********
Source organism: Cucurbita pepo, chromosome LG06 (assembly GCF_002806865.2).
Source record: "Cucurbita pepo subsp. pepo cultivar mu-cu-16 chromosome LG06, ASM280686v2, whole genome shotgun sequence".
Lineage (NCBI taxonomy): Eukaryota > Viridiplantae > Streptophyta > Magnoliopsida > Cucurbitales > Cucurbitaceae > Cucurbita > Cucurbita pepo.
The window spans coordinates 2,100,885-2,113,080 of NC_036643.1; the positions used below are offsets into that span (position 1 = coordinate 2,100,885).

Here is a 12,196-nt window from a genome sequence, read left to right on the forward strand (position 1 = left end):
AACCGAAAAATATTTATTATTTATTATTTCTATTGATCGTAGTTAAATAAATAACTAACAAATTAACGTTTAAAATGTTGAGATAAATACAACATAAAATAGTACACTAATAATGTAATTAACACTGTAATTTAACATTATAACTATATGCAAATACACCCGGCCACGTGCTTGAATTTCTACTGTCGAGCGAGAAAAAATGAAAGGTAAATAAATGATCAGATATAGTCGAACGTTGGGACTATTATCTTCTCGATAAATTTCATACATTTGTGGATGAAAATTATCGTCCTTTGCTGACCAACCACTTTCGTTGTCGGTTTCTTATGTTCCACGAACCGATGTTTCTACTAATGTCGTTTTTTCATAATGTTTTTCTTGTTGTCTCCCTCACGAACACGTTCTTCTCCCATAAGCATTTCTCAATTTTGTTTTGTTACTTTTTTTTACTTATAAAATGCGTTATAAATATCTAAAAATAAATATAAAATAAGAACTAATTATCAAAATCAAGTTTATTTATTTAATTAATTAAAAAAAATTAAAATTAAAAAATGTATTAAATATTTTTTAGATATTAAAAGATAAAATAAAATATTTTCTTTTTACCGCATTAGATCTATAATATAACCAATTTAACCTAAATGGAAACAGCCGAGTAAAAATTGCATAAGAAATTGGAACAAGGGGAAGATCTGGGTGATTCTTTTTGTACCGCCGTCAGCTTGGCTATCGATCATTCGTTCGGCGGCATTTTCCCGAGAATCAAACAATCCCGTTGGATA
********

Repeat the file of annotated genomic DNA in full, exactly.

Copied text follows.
Source organism: Cucurbita pepo, chromosome LG06 (assembly GCF_002806865.2).
Source record: "Cucurbita pepo subsp. pepo cultivar mu-cu-16 chromosome LG06, ASM280686v2, whole genome shotgun sequence".
Lineage (NCBI taxonomy): Eukaryota > Viridiplantae > Streptophyta > Magnoliopsida > Cucurbitales > Cucurbitaceae > Cucurbita > Cucurbita pepo.
The window spans coordinates 2,100,885-2,113,080 of NC_036643.1; the positions used below are offsets into that span (position 1 = coordinate 2,100,885).

Here is a 12,196-nt window from a genome sequence, read left to right on the forward strand (position 1 = left end):
AACCGAAAAATATTTATTATTTATTATTTCTATTGATCGTAGTTAAATAAATAACTAACAAATTAACGTTTAAAATGTTGAGATAAATACAACATAAAATAGTACACTAATAATGTAATTAACACTGTAATTTAACATTATAACTATATGCAAATACACCCGGCCACGTGCTTGAATTTCTACTGTCGAGCGAGAAAAAATGAAAGGTAAATAAATGATCAGATATAGTCGAACGTTGGGACTATTATCTTCTCGATAAATTTCATACATTTGTGGATGAAAATTATCGTCCTTTGCTGACCAACCACTTTCGTTGTCGGTTTCTTATGTTCCACGAACCGATGTTTCTACTAATGTCGTTTTTTCATAATGTTTTTCTTGTTGTCTCCCTCACGAACACGTTCTTCTCCCATAAGCATTTCTCAATTTTGTTTTGTTACTTTTTTTTACTTATAAAATGCGTTATAAATATCTAAAAATAAATATAAAATAAGAACTAATTATCAAAATCAAGTTTATTTATTTAATTAATTAAAAAAAATTAAAATTAAAAAATGTATTAAATATTTTTTAGATATTAAAAGATAAAATAAAATATTTTCTTTTTACCGCATTAGATCTATAATATAACCAATTTAACCTAAATGGAAACAGCCGAGTAAAAATTGCATAAGAAATTGGAACAAGGGGAAGATCTGGGTGATTCTTTTTGTACCGCCGTCAGCTTGGCTATCGATCATTCGTTCGGCGGCATTTTCCCGAGAATCAAACAATCCCGTTGGATA